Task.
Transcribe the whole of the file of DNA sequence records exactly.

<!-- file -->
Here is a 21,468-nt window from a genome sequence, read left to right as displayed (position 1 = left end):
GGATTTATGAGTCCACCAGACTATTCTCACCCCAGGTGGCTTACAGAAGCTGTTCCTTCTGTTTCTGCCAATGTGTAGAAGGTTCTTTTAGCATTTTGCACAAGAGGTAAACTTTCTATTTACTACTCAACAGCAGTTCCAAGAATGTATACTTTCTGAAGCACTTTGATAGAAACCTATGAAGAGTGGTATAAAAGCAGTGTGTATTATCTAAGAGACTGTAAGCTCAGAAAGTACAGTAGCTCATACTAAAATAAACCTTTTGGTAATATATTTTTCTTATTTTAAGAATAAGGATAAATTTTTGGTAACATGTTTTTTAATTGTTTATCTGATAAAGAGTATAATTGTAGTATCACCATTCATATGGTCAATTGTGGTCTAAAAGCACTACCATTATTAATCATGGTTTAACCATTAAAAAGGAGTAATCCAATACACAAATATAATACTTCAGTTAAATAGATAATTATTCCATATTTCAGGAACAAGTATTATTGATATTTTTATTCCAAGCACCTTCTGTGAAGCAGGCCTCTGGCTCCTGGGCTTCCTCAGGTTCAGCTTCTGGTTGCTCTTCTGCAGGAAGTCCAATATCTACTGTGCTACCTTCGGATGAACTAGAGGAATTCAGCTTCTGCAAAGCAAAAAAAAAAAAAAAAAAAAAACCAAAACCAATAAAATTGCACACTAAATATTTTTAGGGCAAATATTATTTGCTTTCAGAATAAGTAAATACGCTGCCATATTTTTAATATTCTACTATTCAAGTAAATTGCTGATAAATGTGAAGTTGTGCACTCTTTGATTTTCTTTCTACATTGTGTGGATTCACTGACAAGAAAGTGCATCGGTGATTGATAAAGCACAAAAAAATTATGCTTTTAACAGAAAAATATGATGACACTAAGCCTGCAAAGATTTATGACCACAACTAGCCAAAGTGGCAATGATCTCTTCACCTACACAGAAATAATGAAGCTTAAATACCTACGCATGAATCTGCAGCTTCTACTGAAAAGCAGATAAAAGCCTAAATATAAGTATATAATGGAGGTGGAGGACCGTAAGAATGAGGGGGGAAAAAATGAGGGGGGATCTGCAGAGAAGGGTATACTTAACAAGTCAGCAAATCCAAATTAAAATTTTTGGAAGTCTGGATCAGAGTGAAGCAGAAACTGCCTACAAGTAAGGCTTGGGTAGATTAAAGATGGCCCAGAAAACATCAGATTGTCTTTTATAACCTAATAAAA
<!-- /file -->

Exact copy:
Here is a 21,468-nt window from a genome sequence, read left to right as displayed (position 1 = left end):
GGATTTATGAGTCCACCAGACTATTCTCACCCCAGGTGGCTTACAGAAGCTGTTCCTTCTGTTTCTGCCAATGTGTAGAAGGTTCTTTTAGCATTTTGCACAAGAGGTAAACTTTCTATTTACTACTCAACAGCAGTTCCAAGAATGTATACTTTCTGAAGCACTTTGATAGAAACCTATGAAGAGTGGTATAAAAGCAGTGTGTATTATCTAAGAGACTGTAAGCTCAGAAAGTACAGTAGCTCATACTAAAATAAACCTTTTGGTAATATATTTTTCTTATTTTAAGAATAAGGATAAATTTTTGGTAACATGTTTTTTAATTGTTTATCTGATAAAGAGTATAATTGTAGTATCACCATTCATATGGTCAATTGTGGTCTAAAAGCACTACCATTATTAATCATGGTTTAACCATTAAAAAGGAGTAATCCAATACACAAATATAATACTTCAGTTAAATAGATAATTATTCCATATTTCAGGAACAAGTATTATTGATATTTTTATTCCAAGCACCTTCTGTGAAGCAGGCCTCTGGCTCCTGGGCTTCCTCAGGTTCAGCTTCTGGTTGCTCTTCTGCAGGAAGTCCAATATCTACTGTGCTACCTTCGGATGAACTAGAGGAATTCAGCTTCTGCAAAGCAAAAAAAAAAAAAAAAAAAAAACCAAAACCAATAAAATTGCACACTAAATATTTTTAGGGCAAATATTATTTGCTTTCAGAATAAGTAAATACGCTGCCATATTTTTAATATTCTACTATTCAAGTAAATTGCTGATAAATGTGAAGTTGTGCACTCTTTGATTTTCTTTCTACATTGTGTGGATTCACTGACAAGAAAGTGCATCGGTGATTGATAAAGCACAAAAAAATTATGCTTTTAACAGAAAAATATGATGACACTAAGCCTGCAAAGATTTATGACCACAACTAGCCAAAGTGGCAATGATCTCTTCACCTACACAGAAATAATGAAGCTTAAATACCTACGCATGAATCTGCAGCTTCTACTGAAAAGCAGATAAAAGCCTAAATATAAGTATATAATGGAGGTGGAGGACCGTAAGAATGAGGGGGGAAAAAATGAGGGGGGATCTGCAGAGAAGGGTATACTTAACAAGTCAGCAAATCCAAATTAAAATTTTTGGAAGTCTGGATCAGAGTGAAGCAGAAACTGCCTACAAGTAAGGCTTGGGTAGATTAAAGATGGCCCAGAAAACATCAGATTGTCTTTTATAACCTAATAAAA